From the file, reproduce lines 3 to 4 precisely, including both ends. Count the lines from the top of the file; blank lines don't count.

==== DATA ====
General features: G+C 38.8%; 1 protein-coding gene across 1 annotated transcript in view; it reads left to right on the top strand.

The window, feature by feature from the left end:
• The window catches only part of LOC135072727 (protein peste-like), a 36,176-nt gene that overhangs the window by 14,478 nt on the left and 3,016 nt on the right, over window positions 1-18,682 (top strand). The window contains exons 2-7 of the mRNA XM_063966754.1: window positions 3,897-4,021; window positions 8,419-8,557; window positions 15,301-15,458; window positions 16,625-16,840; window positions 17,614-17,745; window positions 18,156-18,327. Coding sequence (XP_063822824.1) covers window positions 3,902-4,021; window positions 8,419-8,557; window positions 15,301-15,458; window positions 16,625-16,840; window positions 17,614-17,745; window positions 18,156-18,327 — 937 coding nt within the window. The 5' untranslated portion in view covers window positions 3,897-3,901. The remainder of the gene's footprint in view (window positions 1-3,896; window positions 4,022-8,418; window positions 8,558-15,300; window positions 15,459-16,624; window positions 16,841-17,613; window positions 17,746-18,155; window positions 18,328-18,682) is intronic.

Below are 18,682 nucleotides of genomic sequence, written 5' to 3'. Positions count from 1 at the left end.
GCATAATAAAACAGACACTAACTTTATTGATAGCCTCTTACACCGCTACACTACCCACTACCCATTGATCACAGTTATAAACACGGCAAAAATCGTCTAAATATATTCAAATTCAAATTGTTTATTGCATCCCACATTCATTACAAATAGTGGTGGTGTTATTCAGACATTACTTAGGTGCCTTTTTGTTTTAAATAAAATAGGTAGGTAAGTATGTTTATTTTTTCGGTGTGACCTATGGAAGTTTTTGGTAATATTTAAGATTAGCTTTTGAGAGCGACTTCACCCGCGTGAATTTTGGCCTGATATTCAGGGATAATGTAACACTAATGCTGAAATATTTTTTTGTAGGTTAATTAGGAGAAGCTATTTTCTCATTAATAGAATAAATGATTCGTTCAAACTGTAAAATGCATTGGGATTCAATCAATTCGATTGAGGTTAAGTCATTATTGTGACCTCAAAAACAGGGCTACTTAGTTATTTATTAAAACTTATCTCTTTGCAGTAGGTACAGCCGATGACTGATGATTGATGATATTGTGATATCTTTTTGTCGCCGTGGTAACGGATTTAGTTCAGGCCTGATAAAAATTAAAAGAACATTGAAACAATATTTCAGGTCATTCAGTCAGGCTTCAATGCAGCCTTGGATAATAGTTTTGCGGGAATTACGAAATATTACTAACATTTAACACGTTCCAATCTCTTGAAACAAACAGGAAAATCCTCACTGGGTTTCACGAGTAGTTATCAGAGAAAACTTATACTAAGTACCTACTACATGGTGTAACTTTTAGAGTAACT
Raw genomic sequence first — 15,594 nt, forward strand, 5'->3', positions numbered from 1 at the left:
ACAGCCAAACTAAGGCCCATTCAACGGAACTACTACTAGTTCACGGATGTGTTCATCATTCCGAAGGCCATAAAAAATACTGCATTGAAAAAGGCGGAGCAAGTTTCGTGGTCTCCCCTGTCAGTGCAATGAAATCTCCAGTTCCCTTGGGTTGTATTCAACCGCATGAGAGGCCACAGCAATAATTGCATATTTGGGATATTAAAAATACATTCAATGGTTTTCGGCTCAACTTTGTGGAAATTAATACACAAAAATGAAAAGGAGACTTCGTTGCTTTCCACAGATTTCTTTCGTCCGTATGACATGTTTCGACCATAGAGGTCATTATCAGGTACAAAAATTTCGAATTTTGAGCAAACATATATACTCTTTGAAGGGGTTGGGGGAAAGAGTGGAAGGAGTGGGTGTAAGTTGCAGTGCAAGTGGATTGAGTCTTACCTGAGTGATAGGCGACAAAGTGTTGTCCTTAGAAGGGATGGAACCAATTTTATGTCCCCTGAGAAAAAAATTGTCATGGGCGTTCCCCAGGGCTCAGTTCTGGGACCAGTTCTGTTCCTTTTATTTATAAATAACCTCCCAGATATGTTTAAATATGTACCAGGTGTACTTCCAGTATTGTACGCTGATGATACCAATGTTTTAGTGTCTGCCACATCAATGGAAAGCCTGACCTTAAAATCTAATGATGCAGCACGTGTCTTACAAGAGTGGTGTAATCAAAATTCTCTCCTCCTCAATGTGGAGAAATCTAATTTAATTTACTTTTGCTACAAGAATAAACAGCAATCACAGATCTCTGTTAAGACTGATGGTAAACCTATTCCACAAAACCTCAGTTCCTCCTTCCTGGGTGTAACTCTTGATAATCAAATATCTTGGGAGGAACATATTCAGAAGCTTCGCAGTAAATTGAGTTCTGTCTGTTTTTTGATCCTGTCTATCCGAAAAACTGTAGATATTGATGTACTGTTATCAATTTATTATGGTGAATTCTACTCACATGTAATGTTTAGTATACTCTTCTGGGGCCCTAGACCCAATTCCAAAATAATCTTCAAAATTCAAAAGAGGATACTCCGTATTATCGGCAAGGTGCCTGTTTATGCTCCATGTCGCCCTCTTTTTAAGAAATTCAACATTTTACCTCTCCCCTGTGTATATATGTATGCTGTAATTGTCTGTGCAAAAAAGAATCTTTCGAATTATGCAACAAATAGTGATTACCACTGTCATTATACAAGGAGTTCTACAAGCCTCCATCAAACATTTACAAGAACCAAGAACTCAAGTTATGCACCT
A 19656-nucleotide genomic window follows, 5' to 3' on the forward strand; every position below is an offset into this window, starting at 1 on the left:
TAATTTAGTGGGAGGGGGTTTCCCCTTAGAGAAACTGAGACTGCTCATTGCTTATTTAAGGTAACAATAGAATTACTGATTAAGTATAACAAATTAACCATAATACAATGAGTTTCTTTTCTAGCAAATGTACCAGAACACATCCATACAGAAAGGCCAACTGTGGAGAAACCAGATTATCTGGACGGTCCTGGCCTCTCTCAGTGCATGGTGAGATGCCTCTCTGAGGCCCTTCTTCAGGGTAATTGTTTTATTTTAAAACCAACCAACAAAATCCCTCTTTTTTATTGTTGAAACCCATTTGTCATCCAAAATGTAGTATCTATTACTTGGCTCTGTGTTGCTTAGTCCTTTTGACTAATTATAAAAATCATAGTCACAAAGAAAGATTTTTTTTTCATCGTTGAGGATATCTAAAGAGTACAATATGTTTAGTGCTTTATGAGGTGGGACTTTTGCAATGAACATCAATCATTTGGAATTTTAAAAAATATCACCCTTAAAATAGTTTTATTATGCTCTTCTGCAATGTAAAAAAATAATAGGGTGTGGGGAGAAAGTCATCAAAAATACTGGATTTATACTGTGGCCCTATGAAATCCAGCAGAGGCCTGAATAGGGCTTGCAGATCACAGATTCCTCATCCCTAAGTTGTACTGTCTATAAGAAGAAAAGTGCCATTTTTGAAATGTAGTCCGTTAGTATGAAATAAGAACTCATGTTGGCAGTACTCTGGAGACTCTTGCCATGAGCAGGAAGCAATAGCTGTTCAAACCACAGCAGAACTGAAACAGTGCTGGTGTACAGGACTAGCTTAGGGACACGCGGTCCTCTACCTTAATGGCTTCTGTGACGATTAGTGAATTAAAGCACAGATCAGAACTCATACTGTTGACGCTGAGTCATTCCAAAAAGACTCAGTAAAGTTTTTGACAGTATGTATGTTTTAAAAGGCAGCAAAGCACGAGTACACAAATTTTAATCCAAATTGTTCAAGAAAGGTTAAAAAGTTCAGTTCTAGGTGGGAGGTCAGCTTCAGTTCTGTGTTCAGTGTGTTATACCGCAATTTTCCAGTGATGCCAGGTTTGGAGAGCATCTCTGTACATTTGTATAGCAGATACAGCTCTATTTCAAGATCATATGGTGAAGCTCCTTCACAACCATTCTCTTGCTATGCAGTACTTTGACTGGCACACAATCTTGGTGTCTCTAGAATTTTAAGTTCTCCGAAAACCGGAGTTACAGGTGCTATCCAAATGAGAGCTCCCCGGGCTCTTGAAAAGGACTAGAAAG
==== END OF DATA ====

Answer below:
• The window catches only part of LOC135072727 (protein peste-like), a 36,176-nt gene that overhangs the window by 14,478 nt on the left and 3,016 nt on the right, over window positions 1-18,682 (top strand). The window contains exons 2-7 of the mRNA XM_063966754.1: window positions 3,897-4,021; window positions 8,419-8,557; window positions 15,301-15,458; window positions 16,625-16,840; window positions 17,614-17,745; window positions 18,156-18,327. Coding sequence (XP_063822824.1) covers window positions 3,902-4,021; window positions 8,419-8,557; window positions 15,301-15,458; window positions 16,625-16,840; window positions 17,614-17,745; window positions 18,156-18,327 — 937 coding nt within the window. The 5' untranslated portion in view covers window positions 3,897-3,901. The remainder of the gene's footprint in view (window positions 1-3,896; window positions 4,022-8,418; window positions 8,558-15,300; window positions 15,459-16,624; window positions 16,841-17,613; window positions 17,746-18,155; window positions 18,328-18,682) is intronic.

Below are 18,682 nucleotides of genomic sequence, written 5' to 3'. Positions count from 1 at the left end.